Swiss Ambassador Discusses Future Survival, Relevance of U.N. to Packed House
By JASMINE L. HENDERSON ’15
Addressing a common misconception that the U.N. is a “world government,” Swiss Ambassador to the United Nations Paul R. Seger spoke to a standing-room only crowd of more than 100 people in the Castle Mirror Room on Jan. 30. Part of the Office of International Affairs’ Global Dialogue Series, his talk, “The U.N. at 68: Close to Retirement or Still Able to Tackle Global Challenges?,” and the Q&A that followed covered the life cycle and functions of the U.N. as well as the internal strains and global challenges the organization faces today.
Nattily dressed and using an easy-to-follow PowerPoint presentation, Seger emphasized the true purpose of the U.N. as a cooperative organization that includes maintaining peace, discussing policy, supporting international relations, and, perhaps most importantly, helping people. According to Seger, the U.N. is intent on addressing issues such as climate change and poverty, which burden the “global village” the world has become.
Wars and globalization have persuaded nations to hold tightly to their own interests, Seger explained, making it more difficult for the U.N. to act in the interest of the common good. Though he believes the U.N. is still relevant, he advocated reform, saying “We should really try to reinvigorate that sense of common ownership and put aside our own interests.”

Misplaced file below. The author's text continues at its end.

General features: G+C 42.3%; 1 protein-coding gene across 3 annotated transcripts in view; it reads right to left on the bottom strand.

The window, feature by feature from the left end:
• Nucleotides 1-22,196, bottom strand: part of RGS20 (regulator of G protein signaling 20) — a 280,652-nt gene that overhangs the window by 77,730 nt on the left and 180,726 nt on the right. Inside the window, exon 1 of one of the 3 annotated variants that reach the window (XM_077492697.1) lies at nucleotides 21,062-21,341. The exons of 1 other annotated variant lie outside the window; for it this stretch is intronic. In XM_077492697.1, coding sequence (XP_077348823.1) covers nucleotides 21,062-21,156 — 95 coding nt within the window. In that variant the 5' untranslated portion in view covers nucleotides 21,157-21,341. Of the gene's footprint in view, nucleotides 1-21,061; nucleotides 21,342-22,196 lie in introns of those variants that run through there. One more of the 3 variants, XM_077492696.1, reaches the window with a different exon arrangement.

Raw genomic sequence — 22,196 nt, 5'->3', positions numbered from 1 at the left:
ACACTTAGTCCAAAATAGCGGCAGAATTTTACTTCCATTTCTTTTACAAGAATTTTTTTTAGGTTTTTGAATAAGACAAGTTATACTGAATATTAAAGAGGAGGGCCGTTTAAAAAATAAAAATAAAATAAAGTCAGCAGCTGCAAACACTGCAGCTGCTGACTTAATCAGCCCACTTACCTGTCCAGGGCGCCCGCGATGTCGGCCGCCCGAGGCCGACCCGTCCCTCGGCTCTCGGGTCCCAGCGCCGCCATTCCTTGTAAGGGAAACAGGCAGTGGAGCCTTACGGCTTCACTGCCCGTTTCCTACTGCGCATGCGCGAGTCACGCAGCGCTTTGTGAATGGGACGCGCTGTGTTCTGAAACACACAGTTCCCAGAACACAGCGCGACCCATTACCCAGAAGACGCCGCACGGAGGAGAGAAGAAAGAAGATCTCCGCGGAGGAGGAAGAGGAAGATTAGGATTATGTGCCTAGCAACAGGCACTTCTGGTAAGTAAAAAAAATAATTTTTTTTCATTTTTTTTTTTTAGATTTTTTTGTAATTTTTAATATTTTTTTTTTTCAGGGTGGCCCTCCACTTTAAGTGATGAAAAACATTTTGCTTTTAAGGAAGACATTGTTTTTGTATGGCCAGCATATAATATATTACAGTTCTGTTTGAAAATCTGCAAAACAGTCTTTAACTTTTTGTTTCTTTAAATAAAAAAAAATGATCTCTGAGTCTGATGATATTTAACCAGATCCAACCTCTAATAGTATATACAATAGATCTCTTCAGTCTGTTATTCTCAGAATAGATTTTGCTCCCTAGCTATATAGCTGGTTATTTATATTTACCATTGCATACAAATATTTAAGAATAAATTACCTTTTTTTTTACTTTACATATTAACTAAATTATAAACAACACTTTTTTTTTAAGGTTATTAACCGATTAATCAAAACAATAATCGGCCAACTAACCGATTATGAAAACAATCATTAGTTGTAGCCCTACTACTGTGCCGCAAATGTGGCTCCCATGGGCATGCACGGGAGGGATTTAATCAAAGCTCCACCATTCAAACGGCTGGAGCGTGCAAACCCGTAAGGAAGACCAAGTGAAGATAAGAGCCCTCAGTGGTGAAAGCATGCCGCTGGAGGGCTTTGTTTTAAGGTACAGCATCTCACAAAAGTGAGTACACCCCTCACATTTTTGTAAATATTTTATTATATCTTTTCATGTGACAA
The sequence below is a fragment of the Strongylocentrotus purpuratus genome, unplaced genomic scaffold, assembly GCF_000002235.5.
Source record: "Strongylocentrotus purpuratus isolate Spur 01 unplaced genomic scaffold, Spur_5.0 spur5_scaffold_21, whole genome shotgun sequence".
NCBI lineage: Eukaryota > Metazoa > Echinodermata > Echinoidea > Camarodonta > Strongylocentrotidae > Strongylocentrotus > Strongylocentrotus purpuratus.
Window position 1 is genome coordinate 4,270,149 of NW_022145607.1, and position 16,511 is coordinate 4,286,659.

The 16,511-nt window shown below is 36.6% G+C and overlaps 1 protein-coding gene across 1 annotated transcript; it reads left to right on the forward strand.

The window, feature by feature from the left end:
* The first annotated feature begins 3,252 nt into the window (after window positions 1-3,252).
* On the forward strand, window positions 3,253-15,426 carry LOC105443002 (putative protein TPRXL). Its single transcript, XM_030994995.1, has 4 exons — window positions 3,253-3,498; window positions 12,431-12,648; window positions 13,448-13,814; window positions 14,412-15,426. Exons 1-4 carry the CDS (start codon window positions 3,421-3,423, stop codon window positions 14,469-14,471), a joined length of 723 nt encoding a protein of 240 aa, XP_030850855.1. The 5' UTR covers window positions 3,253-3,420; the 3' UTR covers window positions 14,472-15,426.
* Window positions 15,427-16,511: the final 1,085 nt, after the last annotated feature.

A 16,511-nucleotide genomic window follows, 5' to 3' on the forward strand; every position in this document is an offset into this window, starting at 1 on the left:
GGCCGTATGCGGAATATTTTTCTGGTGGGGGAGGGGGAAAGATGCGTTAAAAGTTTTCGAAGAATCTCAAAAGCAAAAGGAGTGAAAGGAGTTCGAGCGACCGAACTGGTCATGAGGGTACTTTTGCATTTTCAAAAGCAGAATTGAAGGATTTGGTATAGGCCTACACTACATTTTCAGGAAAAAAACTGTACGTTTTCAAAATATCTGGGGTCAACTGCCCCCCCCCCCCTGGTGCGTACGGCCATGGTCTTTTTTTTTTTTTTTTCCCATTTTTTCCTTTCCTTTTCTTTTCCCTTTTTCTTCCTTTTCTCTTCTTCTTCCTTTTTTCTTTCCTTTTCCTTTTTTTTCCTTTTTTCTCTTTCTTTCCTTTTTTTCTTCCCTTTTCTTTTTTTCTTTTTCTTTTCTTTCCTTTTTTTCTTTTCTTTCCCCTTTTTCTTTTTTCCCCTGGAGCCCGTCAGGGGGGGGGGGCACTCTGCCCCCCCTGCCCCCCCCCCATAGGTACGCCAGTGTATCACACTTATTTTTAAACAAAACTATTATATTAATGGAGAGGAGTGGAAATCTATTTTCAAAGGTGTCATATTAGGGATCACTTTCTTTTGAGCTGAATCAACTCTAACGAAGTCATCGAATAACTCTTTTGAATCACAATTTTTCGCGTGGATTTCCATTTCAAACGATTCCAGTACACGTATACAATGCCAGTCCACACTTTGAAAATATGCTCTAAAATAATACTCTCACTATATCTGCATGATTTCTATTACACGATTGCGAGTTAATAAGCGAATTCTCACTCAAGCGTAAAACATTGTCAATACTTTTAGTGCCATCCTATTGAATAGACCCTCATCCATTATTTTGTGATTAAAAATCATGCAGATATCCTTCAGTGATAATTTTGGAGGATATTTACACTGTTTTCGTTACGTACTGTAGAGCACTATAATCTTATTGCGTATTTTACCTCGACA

William Kuhn ’14M found the presentation illuminating, adding “So many people are unaware of how the U.N. operates or what its function is and this provided a lot of clarity in a simplified but very detailed manner.”
Thea Price ’15M is interested in working for the United Nations in the future and felt encouraged by Seger’s talk.
“He gave me a lot to ponder especially about what to do about our future,” said Price. “And he gave me hope that the U.N. is not going to retire!”
Before parting ways with Arcadia students, Seger urged the students to get involved.
“Engage yourself either on the local level or the national level, even on the international level,” said Seger. “You can make this world a better place if you engage yourselves.”
Photos by Christina Yee ’14